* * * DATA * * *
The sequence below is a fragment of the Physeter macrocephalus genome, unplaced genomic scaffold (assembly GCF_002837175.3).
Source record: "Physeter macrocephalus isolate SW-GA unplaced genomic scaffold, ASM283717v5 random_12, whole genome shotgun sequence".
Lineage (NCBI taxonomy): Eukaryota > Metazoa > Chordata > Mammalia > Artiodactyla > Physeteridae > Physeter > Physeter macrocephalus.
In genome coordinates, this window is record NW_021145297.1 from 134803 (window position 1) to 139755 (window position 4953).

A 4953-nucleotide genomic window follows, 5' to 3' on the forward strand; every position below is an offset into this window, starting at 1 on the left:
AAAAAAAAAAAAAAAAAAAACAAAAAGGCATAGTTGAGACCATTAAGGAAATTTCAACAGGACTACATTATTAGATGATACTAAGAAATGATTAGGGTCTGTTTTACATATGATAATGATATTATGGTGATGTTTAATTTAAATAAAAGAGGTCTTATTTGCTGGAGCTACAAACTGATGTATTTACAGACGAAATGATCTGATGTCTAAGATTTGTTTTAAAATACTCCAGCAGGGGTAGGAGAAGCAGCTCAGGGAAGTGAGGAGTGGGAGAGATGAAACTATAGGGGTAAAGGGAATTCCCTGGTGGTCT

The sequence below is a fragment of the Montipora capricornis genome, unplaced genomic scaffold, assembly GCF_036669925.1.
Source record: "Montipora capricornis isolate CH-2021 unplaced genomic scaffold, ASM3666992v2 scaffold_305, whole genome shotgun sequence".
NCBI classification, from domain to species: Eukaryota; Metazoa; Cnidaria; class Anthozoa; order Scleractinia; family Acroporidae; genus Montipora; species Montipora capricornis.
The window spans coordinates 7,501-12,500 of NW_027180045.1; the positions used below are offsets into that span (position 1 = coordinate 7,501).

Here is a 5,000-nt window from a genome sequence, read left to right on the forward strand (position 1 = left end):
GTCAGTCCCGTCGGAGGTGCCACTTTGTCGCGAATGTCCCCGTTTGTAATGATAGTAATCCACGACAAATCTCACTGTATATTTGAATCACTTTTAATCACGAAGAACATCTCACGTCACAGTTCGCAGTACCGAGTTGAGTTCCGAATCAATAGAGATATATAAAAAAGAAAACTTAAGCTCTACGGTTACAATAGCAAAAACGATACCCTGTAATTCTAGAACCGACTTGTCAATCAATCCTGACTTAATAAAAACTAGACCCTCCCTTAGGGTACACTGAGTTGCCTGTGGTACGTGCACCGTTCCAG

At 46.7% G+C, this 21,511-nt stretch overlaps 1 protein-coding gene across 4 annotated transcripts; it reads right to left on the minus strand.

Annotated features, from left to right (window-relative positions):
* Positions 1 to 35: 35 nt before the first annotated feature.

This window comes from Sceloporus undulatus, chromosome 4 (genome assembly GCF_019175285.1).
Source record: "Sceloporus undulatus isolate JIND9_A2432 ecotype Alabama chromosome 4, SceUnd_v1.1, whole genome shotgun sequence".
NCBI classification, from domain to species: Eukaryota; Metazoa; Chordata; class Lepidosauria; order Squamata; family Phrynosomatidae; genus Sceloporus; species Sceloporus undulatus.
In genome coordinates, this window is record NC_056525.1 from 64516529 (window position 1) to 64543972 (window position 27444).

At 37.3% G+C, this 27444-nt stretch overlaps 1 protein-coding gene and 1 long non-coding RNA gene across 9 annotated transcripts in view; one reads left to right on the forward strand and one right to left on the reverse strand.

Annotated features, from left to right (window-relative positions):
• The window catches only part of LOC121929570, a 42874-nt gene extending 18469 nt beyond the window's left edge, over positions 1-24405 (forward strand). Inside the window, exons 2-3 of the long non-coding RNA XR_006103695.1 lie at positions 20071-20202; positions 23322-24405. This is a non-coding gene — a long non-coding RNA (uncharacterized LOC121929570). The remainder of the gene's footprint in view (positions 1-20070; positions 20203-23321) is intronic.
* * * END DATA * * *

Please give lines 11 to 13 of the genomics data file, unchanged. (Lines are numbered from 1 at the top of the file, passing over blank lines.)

Here is a 5,000-nt window from a genome sequence, read left to right on the forward strand (position 1 = left end):
GTCAGTCCCGTCGGAGGTGCCACTTTGTCGCGAATGTCCCCGTTTGTAATGATAGTAATCCACGACAAATCTCACTGTATATTTGAATCACTTTTAATCACGAAGAACATCTCACGTCACAGTTCGCAGTACCGAGTTGAGTTCCGAATCAATAGAGATATATAAAAAAGAAAACTTAAGCTCTACGGTTACAATAGCAAAAACGATACCCTGTAATTCTAGAACCGACTTGTCAATCAATCCTGACTTAATAAAAACTAGACCCTCCCTTAGGGTACACTGAGTTGCCTGTGGTACGTGCACCGTTCCAG

At 46.7% G+C, this 21,511-nt stretch overlaps 1 protein-coding gene across 4 annotated transcripts; it reads right to left on the minus strand.